Thursday, October 23, 2008

Project (cont'd) Onto Garment Designer

It should be no surprise that I use Garment Designer software for everything, given that I am the software designer and owner of Cochenille, the company that develops the program. Over the years, no matter how many times I use the software, I still get a charge, each time I sit down and create something. I often chuckle to myself, as I find that I can create the pattern and have it printing out, long before I would find the keys to the car to go to the fabric store.

Before I start making the pattern, I generally make myself go through the following list of questions..
1. What basic pattern pieces will I need?
2. Do I need any additions (e.g., facings, extensions, etc.)
3. Do I need any extra pieces (e.g., bands, pockets, etc.)


I chose to build the basic pattern for this project, while at the Novi Show. That way, I would know exactly how much fabric to purchase. So… in Garment Designer, I began by choosing my personal Sloper. This way, the program knows my personal body, and I can avoid the typical pattern alterations I would have to perform to a standard size. I no longer need to shorten the waist, narrow the shoulders, and adjust the sleeve length. What joy!



Next, I chose the following style options:
Top Group: Contoured
Top Style: Bolero Curve
Shoulder: Sloped
Neck Group: V
Neck Style: Medium Curved
Darts: None
Sleeve Group: Cap
Cap Style: Straight



Next, I used the ability to edit points and lines to move the armhole of the sleeve down some, and to move the neckline back just a bit. I turned on the view of both sides of the front, turned Front/Back symmetry off, and then edited the center front of the garment so that the fronts would overlap slightly, to allow for my button.



I then, used an Extra, called Edging, and chose the edging for the hem of the garment. This allowed Garment Designer to measure around the hem of the garment and create a straight band edging. I wanted it to be gathered slightly, so I chose to change the Hem Edging Attach: to 1.5:1. This is probably more than I want (in fullness), but for the moment, I shall plan for it, and look at it pinned on the garment prior to sewing. I often work this way.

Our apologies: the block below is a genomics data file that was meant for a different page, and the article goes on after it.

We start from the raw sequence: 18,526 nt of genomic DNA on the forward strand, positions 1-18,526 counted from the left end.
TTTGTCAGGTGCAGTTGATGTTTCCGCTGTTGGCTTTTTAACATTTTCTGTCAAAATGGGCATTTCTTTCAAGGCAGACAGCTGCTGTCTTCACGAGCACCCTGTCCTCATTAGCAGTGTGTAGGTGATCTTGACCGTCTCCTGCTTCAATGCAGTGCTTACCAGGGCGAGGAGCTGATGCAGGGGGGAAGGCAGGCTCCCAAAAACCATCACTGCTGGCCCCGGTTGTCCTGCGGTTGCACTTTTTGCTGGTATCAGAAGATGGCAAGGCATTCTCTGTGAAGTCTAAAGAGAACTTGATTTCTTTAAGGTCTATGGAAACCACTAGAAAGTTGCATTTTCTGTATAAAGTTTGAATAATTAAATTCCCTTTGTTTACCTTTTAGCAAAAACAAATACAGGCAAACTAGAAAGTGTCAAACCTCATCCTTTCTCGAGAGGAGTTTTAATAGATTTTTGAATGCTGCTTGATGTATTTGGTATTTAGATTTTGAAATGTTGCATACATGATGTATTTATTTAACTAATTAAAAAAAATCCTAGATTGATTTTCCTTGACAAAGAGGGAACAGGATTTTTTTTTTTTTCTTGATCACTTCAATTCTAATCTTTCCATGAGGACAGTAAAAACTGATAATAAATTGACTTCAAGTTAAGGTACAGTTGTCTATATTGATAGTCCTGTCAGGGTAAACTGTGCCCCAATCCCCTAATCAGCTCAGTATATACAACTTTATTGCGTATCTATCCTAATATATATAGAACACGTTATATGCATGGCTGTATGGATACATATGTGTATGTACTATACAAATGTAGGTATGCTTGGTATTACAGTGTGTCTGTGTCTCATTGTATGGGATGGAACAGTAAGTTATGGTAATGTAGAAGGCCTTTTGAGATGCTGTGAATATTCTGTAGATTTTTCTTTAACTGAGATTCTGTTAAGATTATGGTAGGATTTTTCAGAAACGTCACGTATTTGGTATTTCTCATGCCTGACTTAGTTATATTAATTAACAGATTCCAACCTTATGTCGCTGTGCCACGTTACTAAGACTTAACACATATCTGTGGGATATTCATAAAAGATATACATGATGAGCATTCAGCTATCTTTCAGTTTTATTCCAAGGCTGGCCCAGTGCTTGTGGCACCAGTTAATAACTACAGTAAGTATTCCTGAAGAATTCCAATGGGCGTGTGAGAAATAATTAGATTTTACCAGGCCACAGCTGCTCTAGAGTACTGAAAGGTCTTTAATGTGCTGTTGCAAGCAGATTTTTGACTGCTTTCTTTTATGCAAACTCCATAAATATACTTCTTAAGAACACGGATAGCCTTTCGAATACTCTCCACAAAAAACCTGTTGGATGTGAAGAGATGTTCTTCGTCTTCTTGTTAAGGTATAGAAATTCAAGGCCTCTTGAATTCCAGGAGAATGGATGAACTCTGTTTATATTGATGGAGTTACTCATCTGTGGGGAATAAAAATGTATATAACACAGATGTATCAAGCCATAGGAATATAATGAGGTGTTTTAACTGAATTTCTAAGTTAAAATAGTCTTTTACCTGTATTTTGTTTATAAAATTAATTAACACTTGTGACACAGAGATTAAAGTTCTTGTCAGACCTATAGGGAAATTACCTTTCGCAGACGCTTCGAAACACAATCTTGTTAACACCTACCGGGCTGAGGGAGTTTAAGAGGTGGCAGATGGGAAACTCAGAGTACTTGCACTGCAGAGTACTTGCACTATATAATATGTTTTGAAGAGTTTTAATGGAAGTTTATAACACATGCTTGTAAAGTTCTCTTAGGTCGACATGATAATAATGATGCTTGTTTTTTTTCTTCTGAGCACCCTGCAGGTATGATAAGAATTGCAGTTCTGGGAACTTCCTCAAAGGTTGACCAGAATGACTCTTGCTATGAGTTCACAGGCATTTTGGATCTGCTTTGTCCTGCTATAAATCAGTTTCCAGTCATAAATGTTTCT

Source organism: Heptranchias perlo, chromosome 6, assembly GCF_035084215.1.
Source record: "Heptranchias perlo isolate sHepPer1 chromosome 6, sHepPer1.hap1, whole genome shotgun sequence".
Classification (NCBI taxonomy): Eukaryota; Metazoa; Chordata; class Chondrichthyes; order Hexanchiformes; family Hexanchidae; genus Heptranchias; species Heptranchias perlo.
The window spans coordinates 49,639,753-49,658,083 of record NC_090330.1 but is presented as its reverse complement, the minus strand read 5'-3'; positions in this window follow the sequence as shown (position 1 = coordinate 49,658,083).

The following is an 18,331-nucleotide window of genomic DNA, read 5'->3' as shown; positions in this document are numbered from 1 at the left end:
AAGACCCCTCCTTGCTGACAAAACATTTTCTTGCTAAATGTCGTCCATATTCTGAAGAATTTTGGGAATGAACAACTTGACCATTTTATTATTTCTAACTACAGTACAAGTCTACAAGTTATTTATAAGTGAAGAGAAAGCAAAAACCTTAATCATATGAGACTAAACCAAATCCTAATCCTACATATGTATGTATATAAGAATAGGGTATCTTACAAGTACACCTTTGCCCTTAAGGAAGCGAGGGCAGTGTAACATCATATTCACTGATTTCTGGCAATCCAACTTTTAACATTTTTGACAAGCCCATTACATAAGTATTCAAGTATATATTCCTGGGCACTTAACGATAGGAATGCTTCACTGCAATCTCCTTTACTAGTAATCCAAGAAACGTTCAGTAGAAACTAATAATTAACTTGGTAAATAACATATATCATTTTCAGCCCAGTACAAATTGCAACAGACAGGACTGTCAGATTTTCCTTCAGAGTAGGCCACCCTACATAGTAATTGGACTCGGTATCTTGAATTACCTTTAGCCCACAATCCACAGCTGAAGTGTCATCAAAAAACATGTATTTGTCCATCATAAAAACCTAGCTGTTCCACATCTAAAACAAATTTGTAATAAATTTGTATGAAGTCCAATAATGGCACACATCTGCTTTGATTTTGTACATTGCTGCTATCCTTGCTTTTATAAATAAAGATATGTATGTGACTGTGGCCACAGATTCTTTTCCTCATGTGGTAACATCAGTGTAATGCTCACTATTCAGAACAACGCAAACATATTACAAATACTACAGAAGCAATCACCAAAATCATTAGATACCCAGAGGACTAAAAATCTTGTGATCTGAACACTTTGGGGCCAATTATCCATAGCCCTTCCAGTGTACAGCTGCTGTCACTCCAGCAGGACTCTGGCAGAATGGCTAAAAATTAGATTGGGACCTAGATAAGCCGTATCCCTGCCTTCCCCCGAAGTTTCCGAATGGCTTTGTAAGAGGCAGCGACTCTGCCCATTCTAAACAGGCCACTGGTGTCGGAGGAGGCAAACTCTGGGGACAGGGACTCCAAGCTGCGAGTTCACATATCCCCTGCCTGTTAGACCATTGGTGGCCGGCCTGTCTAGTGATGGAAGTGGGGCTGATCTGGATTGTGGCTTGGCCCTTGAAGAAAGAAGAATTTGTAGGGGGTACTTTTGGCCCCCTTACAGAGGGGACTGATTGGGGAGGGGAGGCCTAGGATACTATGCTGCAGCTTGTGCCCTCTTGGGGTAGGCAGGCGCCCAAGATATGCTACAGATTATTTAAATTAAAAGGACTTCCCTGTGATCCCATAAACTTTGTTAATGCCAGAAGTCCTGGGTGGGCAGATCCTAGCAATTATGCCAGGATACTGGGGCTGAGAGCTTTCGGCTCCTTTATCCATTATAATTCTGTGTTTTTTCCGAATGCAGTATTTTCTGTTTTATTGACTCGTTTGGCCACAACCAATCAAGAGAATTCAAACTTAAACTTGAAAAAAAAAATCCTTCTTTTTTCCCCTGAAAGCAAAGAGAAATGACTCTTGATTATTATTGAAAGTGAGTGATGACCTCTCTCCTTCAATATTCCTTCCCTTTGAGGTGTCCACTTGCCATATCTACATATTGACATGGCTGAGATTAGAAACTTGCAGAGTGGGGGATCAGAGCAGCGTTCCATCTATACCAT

Once all was in order, I saved the file. Then, I added seam allowances, and turned on the Final Pattern view, which would be me notches for matching.







Fabric Needs?
To determine how much fabric I would need, I requested the Pattern Layout option in the Generate menu. A new window opened, and in this window I could drag my pieces around, flip them, rotate them, etc., to determine how much fabric I would need. This is just like doing a layout on your real fabric. I LOVE this feature. It has always been a game to me, to see how good of a layout I can get.


At this point, I went over to Haberman’s booth and bought the fabric. I needed 5/8 yards. I generally buy just a little extra, for testing, etc. So I purchased 3/4 yard.

More to be continued… as the project commences.




Next will be the challenge (and fun) of finding the yarn.

3 comments:

Cindy said...

OK, I tried following along with this & it didn't work :) Can you explain more how you make the cross-over part on the front. I tried but I was obviously doing something wrong! Thank you

SusanLazear said...

Hi..
Sorry, I missed this. I am still learning the system.

To make a cross-over front.
1. turn on the view of both left and right front, in independent mode.
2. Turn off Front/Back Symmetry.
3. Click on the front points you want to change, and drag them away from center front.

If you want to see how the overlap looks, you can view the pieces in adjacent view. The keyboard shortcut for this is...
click inside one of the front pieces, and press 'a' on the keyboard. To make the pieces independent again, press 'i'.

Susan

Cindy said...

Great, thanks. Got it. I also needed to reduce the little bar that was on the center front so that it made more of a curve than a straight line. forgot I could move that. thanks